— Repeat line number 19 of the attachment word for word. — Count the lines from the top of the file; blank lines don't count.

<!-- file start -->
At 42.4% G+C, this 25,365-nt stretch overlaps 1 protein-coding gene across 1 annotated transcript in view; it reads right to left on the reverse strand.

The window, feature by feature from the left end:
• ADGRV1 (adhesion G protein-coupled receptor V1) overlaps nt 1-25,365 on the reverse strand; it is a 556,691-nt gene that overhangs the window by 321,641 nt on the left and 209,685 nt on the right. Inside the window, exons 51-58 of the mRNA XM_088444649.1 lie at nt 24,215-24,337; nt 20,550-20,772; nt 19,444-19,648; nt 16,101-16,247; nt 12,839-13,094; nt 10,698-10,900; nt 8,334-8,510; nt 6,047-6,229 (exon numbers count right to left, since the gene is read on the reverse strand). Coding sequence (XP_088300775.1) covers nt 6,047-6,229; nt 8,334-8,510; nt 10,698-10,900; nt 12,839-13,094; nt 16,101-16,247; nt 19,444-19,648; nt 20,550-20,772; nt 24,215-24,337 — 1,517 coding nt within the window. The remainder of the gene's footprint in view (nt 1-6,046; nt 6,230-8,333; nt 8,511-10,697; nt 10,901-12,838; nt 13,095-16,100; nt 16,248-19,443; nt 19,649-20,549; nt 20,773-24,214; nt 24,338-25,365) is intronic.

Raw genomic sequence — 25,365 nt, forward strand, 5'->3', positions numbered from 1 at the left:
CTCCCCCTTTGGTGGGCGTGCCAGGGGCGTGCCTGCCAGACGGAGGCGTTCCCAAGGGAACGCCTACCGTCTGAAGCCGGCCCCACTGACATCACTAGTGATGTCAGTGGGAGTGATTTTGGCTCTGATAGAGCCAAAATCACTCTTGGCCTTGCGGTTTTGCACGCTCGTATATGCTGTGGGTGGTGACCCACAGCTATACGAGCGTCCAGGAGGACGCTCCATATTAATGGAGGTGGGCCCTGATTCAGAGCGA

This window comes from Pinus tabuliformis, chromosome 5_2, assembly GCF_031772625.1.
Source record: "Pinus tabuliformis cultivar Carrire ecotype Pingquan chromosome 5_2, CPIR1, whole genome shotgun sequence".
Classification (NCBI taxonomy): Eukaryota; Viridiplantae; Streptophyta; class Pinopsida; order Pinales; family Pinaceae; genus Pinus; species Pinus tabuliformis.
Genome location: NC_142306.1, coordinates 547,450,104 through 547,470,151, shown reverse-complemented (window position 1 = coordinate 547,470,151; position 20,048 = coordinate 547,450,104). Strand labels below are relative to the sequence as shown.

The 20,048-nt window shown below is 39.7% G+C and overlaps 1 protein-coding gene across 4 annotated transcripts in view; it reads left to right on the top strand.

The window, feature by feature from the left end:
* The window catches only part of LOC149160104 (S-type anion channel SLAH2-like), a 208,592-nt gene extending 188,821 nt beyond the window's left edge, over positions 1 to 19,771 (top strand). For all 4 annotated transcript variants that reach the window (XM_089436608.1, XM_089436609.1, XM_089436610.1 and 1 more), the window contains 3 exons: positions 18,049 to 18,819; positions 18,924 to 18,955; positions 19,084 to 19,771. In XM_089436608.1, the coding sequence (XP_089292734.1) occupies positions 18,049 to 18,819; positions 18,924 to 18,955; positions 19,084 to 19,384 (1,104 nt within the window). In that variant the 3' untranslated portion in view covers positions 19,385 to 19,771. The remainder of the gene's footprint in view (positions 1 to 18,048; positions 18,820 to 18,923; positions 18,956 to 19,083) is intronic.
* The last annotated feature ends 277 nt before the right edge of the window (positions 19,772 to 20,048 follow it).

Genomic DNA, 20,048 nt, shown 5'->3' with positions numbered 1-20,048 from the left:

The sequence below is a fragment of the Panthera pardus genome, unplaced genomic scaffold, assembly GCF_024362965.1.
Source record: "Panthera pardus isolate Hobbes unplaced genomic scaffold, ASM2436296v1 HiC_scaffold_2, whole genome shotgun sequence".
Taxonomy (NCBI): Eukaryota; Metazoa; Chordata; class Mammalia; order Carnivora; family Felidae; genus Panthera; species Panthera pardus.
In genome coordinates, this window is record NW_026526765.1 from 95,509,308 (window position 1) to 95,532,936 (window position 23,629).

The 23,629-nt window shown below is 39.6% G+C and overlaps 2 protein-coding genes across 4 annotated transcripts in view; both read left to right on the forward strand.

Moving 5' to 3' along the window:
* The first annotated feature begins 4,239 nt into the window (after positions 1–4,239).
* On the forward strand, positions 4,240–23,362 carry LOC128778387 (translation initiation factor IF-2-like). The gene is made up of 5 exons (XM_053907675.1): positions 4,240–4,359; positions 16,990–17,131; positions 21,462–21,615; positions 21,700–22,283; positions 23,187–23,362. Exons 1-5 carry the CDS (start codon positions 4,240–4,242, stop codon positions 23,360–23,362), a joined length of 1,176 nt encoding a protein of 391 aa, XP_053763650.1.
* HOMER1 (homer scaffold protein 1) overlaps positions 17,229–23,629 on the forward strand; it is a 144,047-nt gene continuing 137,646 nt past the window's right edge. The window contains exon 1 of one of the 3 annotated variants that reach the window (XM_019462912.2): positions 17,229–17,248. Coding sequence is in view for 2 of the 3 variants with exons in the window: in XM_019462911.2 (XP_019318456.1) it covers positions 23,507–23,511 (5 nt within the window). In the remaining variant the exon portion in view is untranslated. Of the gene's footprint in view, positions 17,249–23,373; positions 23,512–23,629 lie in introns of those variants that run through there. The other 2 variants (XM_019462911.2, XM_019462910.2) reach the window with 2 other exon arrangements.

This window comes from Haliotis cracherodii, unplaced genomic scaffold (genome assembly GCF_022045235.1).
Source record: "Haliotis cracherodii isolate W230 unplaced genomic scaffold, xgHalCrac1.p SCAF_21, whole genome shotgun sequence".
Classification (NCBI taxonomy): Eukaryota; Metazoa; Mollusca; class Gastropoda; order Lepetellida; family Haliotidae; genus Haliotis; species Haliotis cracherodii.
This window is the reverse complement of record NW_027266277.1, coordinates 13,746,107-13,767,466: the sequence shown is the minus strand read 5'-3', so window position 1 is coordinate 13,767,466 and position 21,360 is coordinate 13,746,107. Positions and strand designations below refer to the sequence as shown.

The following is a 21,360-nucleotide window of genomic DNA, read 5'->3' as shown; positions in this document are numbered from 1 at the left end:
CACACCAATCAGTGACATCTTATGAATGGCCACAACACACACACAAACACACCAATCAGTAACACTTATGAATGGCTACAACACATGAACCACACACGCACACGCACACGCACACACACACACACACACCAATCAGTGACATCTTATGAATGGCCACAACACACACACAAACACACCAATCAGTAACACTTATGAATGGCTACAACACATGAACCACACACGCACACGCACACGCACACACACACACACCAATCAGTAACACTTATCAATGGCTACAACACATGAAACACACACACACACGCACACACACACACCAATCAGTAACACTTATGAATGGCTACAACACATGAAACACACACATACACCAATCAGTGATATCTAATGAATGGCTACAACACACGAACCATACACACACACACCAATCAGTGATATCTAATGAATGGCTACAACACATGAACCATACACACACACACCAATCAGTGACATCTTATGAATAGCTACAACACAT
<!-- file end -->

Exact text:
The 23,629-nt window shown below is 39.6% G+C and overlaps 2 protein-coding genes across 4 annotated transcripts in view; both read left to right on the forward strand.